In an unprecedented gesture at Krakow airport just before Pope John Paul II flew back to Rome after his nine-day visit to Poland, the pontiff took hold of the Polish head of state, Henryk Jablonski, and kissed him on both cheeks.
The scene produced a gasp of wonder from the millions watching the live broadcast on television and many began to ask if the Polish head of state - and a Communist Party Politburo member at that - would have to explain how he had got into such an ideologically compromising situation.
Now, however, the Communist Party weekly Polityka has matched the warmth of the occasion with a markedly conciliatory assessment of the impact of the pope's visit on church-state relations.
The piece, by Central Committee member Mieczyslaw Rakowski, draws a veil over the pope's more outspoken comments during his visit and asserts that John Paul's aim is to carry on a constructive dialogue with a Polish authorities.
In a similar vein, party leader Edward Gierek praised the pope for "sharing the will for peace with Polish and other world leaders."
"We are particularly happy that the first Polish pope has during his homecoming visit, stressed the need to stop war, saying it was a necessity but also a possibility," Gierek said in a speech on the 30th anniversary of the Leninsteel mill at Nowa Huta. His remarks were thought to be the first public statement by party leadership on the pope's visit, which ended June 10. The prolonged silence on such a sensitive issue, which is likely to have a long term impact on Poland and the rest of Eastern Europe, suggests that the leadership was undecided about the public position it should adopt.
In the Polityka article, Rakowski leaves his critical comments for the activities of a "certain category" of the Western press that was out to "sow discord between the church and the state" in its reporting of the visit.
Rakowski leaves his critical comments for the activities of a "certain category" of the Western press that was out to "sow discord between the church and the state" in its reporting of the visit.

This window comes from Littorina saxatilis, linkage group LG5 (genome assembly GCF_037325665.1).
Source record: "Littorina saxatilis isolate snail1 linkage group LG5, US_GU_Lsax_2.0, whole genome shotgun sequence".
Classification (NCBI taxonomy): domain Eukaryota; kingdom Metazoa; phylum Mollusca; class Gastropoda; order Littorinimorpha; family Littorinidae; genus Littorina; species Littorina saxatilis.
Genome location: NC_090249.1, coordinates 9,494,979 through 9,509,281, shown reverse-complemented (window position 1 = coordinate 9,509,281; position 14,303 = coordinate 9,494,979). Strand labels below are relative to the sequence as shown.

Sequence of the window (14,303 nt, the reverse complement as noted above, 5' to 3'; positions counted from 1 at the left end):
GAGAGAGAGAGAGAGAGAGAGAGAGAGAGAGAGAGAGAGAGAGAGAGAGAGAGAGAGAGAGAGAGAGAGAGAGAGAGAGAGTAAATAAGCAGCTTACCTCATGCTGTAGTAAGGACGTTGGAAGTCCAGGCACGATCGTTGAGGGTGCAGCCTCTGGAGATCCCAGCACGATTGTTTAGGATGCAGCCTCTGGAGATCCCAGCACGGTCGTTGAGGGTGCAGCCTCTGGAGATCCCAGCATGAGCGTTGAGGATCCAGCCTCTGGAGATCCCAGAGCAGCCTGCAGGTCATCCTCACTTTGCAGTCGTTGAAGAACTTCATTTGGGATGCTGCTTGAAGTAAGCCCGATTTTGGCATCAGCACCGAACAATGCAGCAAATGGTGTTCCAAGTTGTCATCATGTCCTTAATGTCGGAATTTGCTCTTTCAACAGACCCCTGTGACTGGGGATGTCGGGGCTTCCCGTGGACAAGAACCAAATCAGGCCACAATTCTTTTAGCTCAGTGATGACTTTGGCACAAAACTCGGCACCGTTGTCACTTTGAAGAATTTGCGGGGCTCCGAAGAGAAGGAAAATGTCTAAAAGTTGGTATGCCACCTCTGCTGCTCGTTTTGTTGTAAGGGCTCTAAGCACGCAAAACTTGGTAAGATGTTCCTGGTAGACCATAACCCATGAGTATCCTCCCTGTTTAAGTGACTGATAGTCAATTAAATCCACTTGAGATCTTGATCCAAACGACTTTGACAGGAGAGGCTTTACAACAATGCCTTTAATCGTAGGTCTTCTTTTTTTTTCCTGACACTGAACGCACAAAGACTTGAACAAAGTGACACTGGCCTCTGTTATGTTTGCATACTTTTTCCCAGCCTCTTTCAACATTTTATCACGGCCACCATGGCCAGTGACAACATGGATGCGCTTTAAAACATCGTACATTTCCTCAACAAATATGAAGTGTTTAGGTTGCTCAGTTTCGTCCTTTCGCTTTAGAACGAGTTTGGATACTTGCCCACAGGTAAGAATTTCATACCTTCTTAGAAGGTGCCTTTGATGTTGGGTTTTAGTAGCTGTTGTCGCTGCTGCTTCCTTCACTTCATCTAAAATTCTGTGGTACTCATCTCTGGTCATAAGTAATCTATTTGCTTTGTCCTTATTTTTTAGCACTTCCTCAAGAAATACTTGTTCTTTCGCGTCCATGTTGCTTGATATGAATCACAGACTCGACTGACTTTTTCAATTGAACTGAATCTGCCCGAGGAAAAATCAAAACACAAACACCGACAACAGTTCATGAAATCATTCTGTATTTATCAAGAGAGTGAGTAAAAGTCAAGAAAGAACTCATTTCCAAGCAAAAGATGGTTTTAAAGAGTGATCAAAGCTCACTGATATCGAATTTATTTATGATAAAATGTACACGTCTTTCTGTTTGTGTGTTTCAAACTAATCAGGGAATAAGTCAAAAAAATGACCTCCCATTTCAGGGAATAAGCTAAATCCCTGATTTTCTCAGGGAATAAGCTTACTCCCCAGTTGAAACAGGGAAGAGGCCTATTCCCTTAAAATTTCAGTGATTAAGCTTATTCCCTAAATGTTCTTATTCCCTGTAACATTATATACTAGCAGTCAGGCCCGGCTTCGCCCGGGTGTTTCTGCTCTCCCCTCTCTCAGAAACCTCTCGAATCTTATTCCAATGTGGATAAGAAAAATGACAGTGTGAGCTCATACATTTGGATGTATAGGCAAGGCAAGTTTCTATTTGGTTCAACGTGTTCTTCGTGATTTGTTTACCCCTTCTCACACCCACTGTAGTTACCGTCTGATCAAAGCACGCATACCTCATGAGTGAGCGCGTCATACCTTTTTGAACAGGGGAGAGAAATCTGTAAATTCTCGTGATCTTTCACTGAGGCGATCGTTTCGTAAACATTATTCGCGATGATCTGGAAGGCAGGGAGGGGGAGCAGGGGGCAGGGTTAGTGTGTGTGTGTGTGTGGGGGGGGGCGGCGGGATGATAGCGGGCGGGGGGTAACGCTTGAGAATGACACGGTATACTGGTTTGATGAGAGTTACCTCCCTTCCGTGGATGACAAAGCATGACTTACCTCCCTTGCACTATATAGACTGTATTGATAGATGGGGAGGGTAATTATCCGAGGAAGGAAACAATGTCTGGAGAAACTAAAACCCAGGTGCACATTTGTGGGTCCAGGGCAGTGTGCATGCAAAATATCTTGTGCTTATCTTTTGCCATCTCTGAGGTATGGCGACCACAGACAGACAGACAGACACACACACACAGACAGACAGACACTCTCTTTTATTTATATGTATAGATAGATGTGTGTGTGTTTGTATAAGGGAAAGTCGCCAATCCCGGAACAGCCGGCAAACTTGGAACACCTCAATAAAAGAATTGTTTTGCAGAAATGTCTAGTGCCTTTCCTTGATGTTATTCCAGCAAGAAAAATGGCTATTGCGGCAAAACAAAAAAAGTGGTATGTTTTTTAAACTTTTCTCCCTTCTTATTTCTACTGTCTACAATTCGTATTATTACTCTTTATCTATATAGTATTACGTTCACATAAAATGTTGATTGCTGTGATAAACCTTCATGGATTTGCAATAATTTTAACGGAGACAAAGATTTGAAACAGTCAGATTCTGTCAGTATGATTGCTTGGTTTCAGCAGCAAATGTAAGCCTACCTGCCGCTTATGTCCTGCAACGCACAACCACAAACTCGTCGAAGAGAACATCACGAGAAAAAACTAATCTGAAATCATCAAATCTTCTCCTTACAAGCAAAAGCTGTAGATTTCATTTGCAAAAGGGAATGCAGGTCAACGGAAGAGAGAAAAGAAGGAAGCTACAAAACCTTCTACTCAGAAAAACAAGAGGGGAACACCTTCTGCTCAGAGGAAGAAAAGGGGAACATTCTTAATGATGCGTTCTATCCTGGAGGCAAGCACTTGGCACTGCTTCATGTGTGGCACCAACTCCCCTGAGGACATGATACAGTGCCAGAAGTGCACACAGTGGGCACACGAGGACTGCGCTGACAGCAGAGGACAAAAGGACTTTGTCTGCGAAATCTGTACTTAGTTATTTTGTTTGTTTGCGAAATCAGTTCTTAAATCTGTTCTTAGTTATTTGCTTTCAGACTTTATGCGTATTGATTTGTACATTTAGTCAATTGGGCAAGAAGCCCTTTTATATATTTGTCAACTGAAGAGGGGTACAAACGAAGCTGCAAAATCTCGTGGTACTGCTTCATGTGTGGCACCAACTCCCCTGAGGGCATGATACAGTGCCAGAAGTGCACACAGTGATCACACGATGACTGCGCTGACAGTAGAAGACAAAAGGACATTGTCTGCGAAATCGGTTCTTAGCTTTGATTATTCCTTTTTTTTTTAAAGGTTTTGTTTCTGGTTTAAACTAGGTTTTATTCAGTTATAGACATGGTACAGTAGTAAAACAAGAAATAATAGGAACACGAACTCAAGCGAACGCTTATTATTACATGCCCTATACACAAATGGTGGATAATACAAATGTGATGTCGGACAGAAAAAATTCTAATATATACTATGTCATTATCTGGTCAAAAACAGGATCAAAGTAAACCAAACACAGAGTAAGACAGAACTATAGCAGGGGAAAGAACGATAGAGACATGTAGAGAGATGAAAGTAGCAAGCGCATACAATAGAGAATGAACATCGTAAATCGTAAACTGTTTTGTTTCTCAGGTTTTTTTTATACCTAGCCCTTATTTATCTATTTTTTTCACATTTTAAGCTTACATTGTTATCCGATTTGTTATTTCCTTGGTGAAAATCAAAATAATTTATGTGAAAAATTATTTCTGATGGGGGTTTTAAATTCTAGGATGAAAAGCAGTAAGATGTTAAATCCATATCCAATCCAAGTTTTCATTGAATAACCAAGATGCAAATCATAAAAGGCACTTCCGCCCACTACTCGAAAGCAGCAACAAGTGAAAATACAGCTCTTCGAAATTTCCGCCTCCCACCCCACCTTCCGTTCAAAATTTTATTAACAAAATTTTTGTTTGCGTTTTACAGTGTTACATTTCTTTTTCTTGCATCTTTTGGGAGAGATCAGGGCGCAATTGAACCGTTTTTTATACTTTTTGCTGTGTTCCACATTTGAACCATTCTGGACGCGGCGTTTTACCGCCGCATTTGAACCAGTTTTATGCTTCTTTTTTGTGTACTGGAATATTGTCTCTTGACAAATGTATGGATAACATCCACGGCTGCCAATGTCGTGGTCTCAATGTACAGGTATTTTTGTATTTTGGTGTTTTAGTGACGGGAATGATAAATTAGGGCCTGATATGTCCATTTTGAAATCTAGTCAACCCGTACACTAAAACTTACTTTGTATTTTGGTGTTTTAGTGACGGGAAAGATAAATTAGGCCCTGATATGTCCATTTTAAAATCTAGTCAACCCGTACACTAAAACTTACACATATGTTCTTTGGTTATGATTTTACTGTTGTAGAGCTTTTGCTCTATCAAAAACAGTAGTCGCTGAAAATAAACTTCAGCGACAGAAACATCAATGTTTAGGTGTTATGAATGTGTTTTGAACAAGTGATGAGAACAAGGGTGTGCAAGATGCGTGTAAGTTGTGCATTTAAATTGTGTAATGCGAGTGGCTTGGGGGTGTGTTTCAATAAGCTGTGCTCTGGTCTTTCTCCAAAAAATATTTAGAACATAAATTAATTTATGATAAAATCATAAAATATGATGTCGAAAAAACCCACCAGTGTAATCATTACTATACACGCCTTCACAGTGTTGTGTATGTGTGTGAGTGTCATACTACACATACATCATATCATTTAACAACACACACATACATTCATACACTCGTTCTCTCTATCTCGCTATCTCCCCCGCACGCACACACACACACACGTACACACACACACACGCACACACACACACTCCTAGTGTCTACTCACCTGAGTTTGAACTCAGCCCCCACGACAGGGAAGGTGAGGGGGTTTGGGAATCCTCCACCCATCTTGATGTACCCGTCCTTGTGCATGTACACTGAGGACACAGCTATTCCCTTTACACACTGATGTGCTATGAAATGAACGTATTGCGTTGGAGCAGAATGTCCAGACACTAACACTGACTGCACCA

Rakowski is editor-in-chief of Polityka, a paper that is noted for its moderate political stance. He denied that the visit caused problems for the authorities here and said that "the hopes of those who expected trouble during the visit of Pope Paul II to our country were not fulfilled."
Nor is it true, Rakowski continued that the Polish authorities remained indifferent to the visit or tried to play down its significance.
According to Polityka, the truth of the matter is that the visit must be seen in the light of the "dialogue and various forms of cooperation which already exist between Catholicism and the Communist movement."
"It is understandable," Rakowski said, that the pope "spoke out in full accord with Catholic teaching, but his opinions do not lead the church onto the path of a fierce confrontation with socialism and the secular authorities."
Moreover, he continued, the pope's conception of a realistic dialogue with socialist countries can lead to cooperation between the two sides "as regards the strengthening of world peace, the fight against hunger and poverty, for social justice and toleration."
The Rakowski article is the first commentary in the Polish press since the papal visit. Its message is that the visit gave both the population and the authorities something to think about and that the church-state dialogue should continue.
Rakowski's commentary, however, provides an indication about the arguments that more tolerant elements in the party hierarchy are putting forward.
Rakowski focused on the pope's address to the Polish bishops at Czestochowa, Poland's national shrine, where the pontiff urged mutual respect in the church-state dialogue and efforts to overcome ideological divisions.
The pope's statement was"creative and promising," Rakowski said, and posed an intellectual challenge for both sides.
The papal sermons, he said, provoked discussions in many homes and "these discussions are a natural thing to be desired."
Rakowski quoted from the pope's airport statement when the pontiff said that his trip had been a matter of courage for both sides.
"Our times require of us that we do not shut ourselves within strict frontiers when the good of man is at stake," the pope said.
It is difficult not to agree with such a statement, Rakowski said. CAPTION: Picture, Pope waves to one of the vast crowds that greeted him on his tour of Poland. UPI